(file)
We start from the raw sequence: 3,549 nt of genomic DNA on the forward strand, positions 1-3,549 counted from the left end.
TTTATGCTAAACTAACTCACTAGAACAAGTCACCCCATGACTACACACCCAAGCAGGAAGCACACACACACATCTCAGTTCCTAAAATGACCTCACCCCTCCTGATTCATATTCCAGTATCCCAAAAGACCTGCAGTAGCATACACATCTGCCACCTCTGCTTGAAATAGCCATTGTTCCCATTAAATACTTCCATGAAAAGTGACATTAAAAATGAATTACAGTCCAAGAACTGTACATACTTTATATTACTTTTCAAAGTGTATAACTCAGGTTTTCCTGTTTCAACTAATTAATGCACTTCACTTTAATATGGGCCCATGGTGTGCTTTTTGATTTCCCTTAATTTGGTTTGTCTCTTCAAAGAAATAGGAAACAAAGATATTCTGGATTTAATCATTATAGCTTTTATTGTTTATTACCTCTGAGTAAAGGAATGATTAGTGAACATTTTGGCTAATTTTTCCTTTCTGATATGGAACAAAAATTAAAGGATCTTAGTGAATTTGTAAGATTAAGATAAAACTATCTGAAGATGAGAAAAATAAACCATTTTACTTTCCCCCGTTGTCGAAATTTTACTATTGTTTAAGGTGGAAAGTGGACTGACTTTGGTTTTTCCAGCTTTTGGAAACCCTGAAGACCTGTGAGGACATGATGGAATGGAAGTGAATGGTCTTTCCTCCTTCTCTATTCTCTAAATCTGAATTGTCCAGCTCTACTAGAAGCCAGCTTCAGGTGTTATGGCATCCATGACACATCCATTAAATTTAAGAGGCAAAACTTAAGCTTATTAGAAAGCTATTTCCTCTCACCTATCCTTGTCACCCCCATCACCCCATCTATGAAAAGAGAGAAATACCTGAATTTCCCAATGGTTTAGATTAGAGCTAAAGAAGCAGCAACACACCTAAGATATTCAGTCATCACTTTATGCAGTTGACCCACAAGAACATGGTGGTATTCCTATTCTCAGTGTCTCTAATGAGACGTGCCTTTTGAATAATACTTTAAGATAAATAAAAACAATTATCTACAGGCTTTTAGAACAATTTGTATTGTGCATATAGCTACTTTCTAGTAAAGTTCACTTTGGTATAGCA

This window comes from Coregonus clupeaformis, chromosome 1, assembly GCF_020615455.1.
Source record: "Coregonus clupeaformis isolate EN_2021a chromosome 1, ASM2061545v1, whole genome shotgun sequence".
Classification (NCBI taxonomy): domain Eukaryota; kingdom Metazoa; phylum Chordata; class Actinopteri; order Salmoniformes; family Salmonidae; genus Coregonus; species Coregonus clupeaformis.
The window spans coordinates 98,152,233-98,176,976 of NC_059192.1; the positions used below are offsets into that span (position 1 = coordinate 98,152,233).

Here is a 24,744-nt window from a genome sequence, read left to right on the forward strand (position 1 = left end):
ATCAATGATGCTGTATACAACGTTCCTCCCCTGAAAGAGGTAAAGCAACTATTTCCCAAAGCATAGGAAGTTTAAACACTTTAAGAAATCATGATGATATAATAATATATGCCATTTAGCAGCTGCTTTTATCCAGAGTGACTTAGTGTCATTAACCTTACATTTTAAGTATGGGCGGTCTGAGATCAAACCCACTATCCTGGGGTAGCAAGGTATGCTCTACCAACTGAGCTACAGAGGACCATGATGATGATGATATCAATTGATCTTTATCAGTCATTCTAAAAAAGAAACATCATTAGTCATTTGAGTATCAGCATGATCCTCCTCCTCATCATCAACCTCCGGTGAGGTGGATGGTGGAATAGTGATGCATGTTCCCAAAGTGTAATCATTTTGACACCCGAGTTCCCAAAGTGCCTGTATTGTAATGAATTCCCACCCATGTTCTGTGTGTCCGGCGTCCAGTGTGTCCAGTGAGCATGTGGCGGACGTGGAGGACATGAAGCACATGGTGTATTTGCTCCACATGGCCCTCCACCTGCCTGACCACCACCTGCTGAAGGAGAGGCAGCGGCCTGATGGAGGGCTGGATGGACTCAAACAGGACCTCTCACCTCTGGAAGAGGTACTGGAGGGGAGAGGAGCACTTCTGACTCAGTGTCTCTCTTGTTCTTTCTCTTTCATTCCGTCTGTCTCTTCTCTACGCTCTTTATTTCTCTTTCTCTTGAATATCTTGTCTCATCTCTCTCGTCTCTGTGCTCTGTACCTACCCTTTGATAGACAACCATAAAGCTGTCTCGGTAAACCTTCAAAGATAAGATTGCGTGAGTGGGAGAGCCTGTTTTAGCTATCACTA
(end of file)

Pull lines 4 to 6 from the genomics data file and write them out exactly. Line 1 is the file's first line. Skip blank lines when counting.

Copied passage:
Source record: "Coregonus clupeaformis isolate EN_2021a chromosome 1, ASM2061545v1, whole genome shotgun sequence".
Classification (NCBI taxonomy): domain Eukaryota; kingdom Metazoa; phylum Chordata; class Actinopteri; order Salmoniformes; family Salmonidae; genus Coregonus; species Coregonus clupeaformis.
The window spans coordinates 98,152,233-98,176,976 of NC_059192.1; the positions used below are offsets into that span (position 1 = coordinate 98,152,233).